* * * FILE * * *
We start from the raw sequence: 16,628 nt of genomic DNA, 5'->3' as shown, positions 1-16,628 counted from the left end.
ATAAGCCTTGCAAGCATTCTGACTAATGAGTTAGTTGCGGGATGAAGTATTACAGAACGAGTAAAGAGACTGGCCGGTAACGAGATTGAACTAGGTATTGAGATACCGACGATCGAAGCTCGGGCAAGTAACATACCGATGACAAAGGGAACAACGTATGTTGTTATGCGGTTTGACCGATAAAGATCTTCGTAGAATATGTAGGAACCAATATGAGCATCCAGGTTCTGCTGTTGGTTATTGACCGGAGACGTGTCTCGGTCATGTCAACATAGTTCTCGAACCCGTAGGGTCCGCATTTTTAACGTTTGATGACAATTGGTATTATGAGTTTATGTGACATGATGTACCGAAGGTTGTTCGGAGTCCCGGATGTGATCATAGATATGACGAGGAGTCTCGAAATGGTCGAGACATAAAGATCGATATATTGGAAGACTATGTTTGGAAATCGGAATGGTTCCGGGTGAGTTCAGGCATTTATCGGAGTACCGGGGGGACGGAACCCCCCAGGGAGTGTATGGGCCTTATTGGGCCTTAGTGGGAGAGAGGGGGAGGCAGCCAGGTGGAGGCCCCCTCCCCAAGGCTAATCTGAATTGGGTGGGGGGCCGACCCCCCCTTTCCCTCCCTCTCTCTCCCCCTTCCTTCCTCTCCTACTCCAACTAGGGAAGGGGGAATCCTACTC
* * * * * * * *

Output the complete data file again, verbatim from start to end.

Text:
We start from the raw sequence: 16,628 nt of genomic DNA, 5'->3' as shown, positions 1-16,628 counted from the left end.
ATAAGCCTTGCAAGCATTCTGACTAATGAGTTAGTTGCGGGATGAAGTATTACAGAACGAGTAAAGAGACTGGCCGGTAACGAGATTGAACTAGGTATTGAGATACCGACGATCGAAGCTCGGGCAAGTAACATACCGATGACAAAGGGAACAACGTATGTTGTTATGCGGTTTGACCGATAAAGATCTTCGTAGAATATGTAGGAACCAATATGAGCATCCAGGTTCTGCTGTTGGTTATTGACCGGAGACGTGTCTCGGTCATGTCAACATAGTTCTCGAACCCGTAGGGTCCGCATTTTTAACGTTTGATGACAATTGGTATTATGAGTTTATGTGACATGATGTACCGAAGGTTGTTCGGAGTCCCGGATGTGATCATAGATATGACGAGGAGTCTCGAAATGGTCGAGACATAAAGATCGATATATTGGAAGACTATGTTTGGAAATCGGAATGGTTCCGGGTGAGTTCAGGCATTTATCGGAGTACCGGGGGGACGGAACCCCCCAGGGAGTGTATGGGCCTTATTGGGCCTTAGTGGGAGAGAGGGGGAGGCAGCCAGGTGGAGGCCCCCTCCCCAAGGCTAATCTGAATTGGGTGGGGGGCCGACCCCCCCTTTCCCTCCCTCTCTCTCCCCCTTCCTTCCTCTCCTACTCCAACTAGGGAAGGGGGAATCCTACTC